W3C home > Mailing lists > Public > public-rdf-wg@w3.org > May 2013

Re: reconsidering: blank nodes as named-graph labels

From: Pat Hayes <phayes@ihmc.us>
Date: Fri, 10 May 2013 22:08:08 -0500
Cc: W3C RDF WG <public-rdf-wg@w3.org>
Message-Id: <1687CE39-A9B8-4551-9C56-6BA3E640FF01@ihmc.us>
To: Sandro Hawke <sandro@w3.org>
I entirely agree.  I also note that SPARQL engines can surely just treat the bnodeIDs as if they were skolemized IRIs, and nothing would break. All that matters in either case is the ability to check identity of identifiers. 

Pat

On May 10, 2013, at 3:49 PM, Sandro Hawke wrote:

> When we decided to disallow blank nodes as graph labels in datasets, I don't think we considered all of the problems this would cause.  I've come across one that's serious enough to make me think we should probably reverse this decision.   (And of course JSON-LD had another, which I confess I never quite understood.)
> 
> Details:
> 
> One of the deliverables in the LDP Working Group charter is a specification for a format to use to with the HTTP PATCH     (modify-in-place) operation on resources whose state is an RDF graph.   Something like Talis Changesets or a SPARQL 1.1 UPDATE instruction.
> 
> At the last LDP F2F we talked about it and the group was overwhelmingly in favor of a dataset-based design.  They're very happy with the idea of patches that look something like this:
> 
> prefix ldp: <http://www.w3.org/ns/ndp#>
> # ... application data prefixes ...
> 
> [] a ldp:Patch
>    ldp:delete <#d1>;
>    ldp:insert <#i1>.
> 
> <#d1> { ... triples to delete ... }
> <#i1> {  ... triples to add ... }
> 
> So I've been working out the details for how to do that, and mostly I think it'll work great.
> 
> One stumbling block, however, is using relative URIs like in that example above.  In fact you have to generate a uuid to make a patch, because there's no base.  Or if there is a base, it's a base that's shared with all the other clients, so to avoid a collision, you need to make a uuid.
> 
> So it's really:
> 
> prefix ldp: <http://www.w3.org/ns/ndp#>
> # ... application data prefixes ...
> # MUST BE A NEW UUID FOR EACH PATCH
> prefix my: <urn:uuid:bdd0bf66-b9ad-11e2-8a86-00216a3e966a:>
> 
> [] a ldp:Patch
>    ldp:delete <my:d1>;
>    ldp:insert <my:i1>.
> 
> <my:d1> { ... triples to delete ... }
> <my:i1> {  ... triples to add ... }
> I suppose one could live with that, but it's pretty painful, especially when we don't make users do that for anything else they're labeling in their RDF.  Do we ask people to make a UUID any time they want an n-ary relation?    (No.)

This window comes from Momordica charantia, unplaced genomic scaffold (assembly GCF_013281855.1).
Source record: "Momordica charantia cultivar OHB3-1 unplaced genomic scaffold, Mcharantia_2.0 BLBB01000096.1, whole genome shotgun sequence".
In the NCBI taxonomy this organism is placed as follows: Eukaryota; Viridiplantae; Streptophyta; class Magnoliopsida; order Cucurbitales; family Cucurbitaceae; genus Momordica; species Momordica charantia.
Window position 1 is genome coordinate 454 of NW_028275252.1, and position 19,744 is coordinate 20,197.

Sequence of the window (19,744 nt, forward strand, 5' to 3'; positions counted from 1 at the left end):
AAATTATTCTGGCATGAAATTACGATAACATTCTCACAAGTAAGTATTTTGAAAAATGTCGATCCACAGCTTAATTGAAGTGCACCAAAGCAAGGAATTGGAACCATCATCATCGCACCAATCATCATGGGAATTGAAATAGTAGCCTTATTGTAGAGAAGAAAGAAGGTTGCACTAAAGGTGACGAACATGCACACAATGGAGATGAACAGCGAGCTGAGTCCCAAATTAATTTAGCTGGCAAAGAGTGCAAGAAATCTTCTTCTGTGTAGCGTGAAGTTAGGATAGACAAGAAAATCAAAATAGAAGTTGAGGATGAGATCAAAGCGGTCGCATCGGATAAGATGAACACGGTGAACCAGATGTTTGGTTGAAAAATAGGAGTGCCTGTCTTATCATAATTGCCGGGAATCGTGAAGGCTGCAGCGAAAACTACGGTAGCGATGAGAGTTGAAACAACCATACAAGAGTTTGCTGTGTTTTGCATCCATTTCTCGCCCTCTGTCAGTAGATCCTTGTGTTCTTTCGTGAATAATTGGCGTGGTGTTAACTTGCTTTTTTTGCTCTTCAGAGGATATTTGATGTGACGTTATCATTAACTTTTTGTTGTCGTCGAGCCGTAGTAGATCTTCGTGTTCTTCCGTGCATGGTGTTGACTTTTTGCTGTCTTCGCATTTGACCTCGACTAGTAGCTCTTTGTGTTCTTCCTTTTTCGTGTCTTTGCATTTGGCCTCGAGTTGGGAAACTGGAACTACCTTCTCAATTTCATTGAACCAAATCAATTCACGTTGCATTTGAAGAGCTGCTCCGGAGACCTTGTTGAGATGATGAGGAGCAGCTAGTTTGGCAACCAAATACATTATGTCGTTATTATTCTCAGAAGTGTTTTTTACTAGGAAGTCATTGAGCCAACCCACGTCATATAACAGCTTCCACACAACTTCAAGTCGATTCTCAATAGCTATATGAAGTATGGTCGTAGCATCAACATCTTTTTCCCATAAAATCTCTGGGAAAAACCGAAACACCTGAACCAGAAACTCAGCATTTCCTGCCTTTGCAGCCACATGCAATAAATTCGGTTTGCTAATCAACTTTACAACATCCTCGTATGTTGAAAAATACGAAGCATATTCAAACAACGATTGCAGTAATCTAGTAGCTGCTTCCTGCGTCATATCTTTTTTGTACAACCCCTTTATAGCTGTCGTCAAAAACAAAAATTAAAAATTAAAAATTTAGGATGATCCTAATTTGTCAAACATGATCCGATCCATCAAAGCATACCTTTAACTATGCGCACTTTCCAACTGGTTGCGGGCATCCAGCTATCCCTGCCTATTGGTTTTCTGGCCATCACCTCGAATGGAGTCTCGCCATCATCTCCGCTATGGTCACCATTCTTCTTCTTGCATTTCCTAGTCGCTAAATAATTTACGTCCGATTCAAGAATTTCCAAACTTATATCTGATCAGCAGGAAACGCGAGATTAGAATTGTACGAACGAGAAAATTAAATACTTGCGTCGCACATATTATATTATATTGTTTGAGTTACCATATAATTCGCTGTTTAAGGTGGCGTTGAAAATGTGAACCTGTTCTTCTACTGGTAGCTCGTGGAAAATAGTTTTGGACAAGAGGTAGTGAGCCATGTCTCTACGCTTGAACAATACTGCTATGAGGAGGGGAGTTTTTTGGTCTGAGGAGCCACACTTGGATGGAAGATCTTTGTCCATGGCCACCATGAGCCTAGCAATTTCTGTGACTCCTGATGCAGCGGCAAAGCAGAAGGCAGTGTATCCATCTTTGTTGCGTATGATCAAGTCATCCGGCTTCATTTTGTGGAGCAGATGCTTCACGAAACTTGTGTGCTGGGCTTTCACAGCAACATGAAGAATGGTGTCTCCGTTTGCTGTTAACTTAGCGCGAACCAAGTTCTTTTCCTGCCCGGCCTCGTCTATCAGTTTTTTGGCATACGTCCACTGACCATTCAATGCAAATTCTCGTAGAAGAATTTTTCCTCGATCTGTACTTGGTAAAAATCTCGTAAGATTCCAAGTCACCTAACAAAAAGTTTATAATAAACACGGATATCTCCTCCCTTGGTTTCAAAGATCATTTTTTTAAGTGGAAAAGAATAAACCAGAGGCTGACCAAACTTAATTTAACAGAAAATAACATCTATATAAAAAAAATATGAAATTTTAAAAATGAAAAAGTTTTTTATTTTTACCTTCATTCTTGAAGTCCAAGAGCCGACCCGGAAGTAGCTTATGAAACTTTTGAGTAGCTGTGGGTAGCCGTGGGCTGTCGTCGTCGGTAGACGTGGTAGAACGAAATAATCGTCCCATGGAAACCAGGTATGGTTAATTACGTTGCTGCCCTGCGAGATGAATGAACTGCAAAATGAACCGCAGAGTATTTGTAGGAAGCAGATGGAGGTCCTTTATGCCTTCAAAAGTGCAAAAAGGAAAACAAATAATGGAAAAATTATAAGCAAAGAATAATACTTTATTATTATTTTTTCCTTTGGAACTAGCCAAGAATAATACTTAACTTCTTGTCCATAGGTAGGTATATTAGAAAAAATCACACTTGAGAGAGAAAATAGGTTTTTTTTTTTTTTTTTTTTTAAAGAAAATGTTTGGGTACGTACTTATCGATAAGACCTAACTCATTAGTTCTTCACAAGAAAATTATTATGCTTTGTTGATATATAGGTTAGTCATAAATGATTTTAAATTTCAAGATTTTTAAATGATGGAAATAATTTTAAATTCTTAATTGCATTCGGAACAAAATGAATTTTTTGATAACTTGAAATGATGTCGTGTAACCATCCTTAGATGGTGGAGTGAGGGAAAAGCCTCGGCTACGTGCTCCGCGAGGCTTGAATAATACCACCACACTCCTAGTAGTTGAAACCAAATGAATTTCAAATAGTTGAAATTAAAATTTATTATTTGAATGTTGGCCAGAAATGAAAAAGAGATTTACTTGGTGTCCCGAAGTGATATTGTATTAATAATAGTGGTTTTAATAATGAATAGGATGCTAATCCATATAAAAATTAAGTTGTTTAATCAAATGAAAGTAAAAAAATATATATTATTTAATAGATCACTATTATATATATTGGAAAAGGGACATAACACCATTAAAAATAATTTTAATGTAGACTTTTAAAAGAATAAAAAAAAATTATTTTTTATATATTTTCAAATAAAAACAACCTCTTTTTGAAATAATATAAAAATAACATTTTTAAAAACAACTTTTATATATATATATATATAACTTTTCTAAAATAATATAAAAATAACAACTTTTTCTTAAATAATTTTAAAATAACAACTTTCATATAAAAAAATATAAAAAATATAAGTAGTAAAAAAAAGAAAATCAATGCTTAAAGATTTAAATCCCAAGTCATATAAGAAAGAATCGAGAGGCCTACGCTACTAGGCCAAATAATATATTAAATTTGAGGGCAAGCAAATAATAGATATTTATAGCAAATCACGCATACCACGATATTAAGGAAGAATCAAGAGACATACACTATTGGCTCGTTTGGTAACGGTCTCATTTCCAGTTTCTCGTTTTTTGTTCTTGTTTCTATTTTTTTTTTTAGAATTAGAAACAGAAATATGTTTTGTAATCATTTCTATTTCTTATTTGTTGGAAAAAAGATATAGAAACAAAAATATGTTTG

> 
> (Note that these patches are often sent from things that can't make good URIs, like browsers.  It's possible to make a mostly-passable UUID in a browser, but it's not pretty.)
> 
> It seems so much more elegant to just allow:
> 
> [] a ldp:Patch
>    ldp:delete _:d1;
>    ldp:insert _:i1.
> 
>   _:d1{ ... triples to delete ... }
>   _:i1{  ... triples to add ... }
> Right...?
> 
> And just to go one step too far  ;-)  I'll suggest we should also offer some syntactic sugar for this in TriG.    Just like we allow 
> a b _:x
> _:x c d
> 
> to be written as:   a b [ c d ]
> 
> .... we could do the same with named-graph blank nodes and allow the patch to be written
> 
> [] a ldp:Patch
>    ldp:delete { ... triples to delete ... };
>    ldp:insert { ... triples to add ... }.
> 
> I know that looks kind of like N3, but it's really just very simple syntactic sugar that could go into TriG.
> 
> Thinking about why we decided against blank nodes, the main thing I believe was the SPARQL spec says that in datasets the labels are IRIs.   I think it's not a huge problem to live with two different kinds of datasets like this.   It would mean some compliant SPARQL systems can only handle SPARQL 1.1 datasets, not full RDF Datasets.    People who wanted to use blank node graph names in SPARQL 1.1 would have to either lobby to get that extension put into their favorite SPARQL system (some have it already), or they'd have to make do with Skolemization.   That's a bit painful, but the alternative is to require every client who wants this functionality (even non-SPARQL LDP ones) to Skolemize or psuedo-Skolemize with a UUID; that seems even more painful. 
> 
> Thoughts?
> 
>        -- Sandro
> 

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Received on Saturday, 11 May 2013 03:08:35 UTC

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